- Music Reviews
- December 3, 2020
Accelerate Every Voice (Pyroclastic Records). Review by Bob Pomeroy.
Bell Ord Forrest (Joyful Noise). Review by Matthew Moyer.
Infinite Light (JagJaguwar). Review by Matthew Moyer.
Exploding Head (Mute). Review by Matthew Moyer.
Kicking off Ink 19‘s new series, Labels We Love, S D Green talks to ZE Records co-founder Michel Esteban about defining a sound and establishing a label during New York’s 1970s creative zeitgeist, and the resurrection of the label that was once home to Lydia Lunch, Suicide, and Kid Creole & the Coconuts.
Shut Up and Bleed (Atavistic Records). Review by Matthew Moyer.
Summer of Hate (Fat Possum). Review by Matthew Moyer.
If you didn’t catch Mr. Quintron and Miss Pussycat’s Jacksonville performance, as our own Matthew Moyer did, then you missed out on one seriously artistic explosion of wonder.
Berlin – Live At St. Ann’s Warehouse (Matador Records). Review by Carl F Gauze.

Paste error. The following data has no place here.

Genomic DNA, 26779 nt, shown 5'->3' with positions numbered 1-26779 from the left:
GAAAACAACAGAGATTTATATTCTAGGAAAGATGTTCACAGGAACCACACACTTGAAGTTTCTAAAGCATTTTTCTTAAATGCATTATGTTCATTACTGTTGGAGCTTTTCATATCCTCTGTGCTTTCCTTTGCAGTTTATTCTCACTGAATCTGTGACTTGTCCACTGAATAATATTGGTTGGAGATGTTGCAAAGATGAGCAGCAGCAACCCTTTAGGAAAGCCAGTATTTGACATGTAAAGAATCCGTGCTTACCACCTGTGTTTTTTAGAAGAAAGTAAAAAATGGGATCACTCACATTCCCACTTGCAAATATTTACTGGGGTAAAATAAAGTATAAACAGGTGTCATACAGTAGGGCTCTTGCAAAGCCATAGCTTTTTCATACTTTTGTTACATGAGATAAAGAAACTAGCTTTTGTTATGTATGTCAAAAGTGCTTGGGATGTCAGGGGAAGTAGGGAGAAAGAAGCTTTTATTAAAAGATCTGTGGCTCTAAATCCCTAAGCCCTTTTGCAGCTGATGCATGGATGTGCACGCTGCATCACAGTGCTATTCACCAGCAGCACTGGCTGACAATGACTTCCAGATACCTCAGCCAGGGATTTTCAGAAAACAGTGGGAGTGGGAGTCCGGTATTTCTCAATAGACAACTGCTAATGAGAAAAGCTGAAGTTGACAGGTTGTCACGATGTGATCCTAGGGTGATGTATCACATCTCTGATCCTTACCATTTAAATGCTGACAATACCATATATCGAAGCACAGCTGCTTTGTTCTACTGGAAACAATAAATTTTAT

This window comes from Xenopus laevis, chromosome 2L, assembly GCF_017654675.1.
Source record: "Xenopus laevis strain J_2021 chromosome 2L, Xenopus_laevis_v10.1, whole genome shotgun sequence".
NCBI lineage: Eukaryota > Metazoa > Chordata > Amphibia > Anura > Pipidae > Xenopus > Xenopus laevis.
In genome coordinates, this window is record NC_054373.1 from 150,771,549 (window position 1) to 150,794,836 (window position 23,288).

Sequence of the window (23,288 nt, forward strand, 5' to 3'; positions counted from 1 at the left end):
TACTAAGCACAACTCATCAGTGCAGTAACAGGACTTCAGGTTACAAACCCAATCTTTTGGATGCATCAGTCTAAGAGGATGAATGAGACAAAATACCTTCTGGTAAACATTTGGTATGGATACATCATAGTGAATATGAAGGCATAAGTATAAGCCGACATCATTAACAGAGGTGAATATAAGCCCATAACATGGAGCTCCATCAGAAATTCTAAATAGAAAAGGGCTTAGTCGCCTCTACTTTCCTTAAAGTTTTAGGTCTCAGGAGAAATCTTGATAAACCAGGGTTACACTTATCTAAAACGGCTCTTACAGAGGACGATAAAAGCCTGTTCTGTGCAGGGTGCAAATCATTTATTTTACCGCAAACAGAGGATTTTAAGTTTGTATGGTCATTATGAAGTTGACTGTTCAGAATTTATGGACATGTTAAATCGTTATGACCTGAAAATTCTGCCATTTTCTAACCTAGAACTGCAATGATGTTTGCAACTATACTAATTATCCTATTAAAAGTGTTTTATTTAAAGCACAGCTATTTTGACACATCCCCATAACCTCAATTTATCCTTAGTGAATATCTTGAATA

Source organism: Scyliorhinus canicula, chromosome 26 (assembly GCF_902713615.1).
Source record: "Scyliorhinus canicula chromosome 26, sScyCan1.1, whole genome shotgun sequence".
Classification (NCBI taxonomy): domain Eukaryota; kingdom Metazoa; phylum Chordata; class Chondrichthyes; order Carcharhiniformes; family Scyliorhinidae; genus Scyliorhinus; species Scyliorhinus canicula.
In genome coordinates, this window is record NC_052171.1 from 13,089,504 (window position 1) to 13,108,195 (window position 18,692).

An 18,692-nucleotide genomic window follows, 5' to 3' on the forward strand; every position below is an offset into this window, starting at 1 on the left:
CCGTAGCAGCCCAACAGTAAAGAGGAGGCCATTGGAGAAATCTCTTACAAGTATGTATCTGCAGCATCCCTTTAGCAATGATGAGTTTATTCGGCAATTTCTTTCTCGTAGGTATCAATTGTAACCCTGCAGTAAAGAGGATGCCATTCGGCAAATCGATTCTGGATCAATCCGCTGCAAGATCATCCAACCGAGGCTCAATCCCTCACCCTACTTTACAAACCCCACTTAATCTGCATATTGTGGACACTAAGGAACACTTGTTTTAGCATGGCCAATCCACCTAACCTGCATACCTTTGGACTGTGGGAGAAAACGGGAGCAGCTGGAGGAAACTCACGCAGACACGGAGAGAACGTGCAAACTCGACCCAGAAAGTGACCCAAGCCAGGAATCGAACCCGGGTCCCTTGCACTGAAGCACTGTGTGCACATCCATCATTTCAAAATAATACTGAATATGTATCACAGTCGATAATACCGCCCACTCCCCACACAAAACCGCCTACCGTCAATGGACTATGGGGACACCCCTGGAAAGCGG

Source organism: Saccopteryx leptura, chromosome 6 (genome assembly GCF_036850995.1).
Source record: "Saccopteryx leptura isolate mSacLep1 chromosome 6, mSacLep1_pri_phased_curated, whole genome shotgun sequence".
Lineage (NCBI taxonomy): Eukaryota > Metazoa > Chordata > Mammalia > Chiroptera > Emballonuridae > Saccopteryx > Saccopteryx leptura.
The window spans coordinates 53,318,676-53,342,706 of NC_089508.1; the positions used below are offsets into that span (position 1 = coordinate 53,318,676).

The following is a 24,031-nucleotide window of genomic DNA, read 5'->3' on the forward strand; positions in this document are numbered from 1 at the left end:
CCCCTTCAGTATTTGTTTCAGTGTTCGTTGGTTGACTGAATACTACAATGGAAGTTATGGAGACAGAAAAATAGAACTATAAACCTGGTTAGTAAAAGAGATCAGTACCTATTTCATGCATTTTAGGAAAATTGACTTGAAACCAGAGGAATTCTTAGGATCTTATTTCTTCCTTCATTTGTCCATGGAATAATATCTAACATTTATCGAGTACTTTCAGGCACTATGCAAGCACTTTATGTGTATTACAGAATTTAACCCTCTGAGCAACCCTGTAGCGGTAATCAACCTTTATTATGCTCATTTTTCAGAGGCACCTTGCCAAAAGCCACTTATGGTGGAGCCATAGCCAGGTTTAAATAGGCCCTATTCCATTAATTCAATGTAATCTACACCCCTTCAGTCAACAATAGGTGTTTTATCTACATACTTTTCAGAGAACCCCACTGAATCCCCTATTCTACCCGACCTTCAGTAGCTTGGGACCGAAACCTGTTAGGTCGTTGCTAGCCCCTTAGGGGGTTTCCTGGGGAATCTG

An autistic young man finds solace in computer gaming and wreaks ironic vengeance on his tormentors.
Matthew Moyer believes that this new Lydia Lunch DVD retrospective provides a fine primer for a life well-lived on the fringes of art and expression.
Even if you’re not a child of the ’70s, sweep the comic books off your coffee table — Matthew Moyer thinks you should make room for New York Dolls: The Photographs of Bob Gruen.
Shelton Hull refers to the feminist vision of the inimitable Lydia Lunch as “seminal” and lives to tell the tale.
When Gothic godfather (oh stop it) Peter Murphy swept into Jacksonville on the 4th of July with a bag full of hits and Bauhaus classics, Matthew Moyer dropped his bottle rockets and went to check out the REAL fiireworks.
An interview with Erik Johnson, the humble and brilliant front man for the San Francisco-based psychedelic band Wooden Shjips.
Station (Mute Records). Review by Matthew Moyer.
Suicide devotee Matthew Moyer sits down with Alan Vega to talk about his new solo album Station, the mysteries of the creative process, whether Bruce Springsteen is indeed the Boss, becoming an entertainer and… a family man. This be the verse.
Two (Celebrity Lifestyle). Review by Aaron Shaul.
She Wants Revenge (Geffen/Flawless Records). Review by Matthew Moyer.
Superman blows his brains out and a sleazy detective tries to cash in on the publicity. At least that’s what Carl F Gauze thought he saw during this muddled film.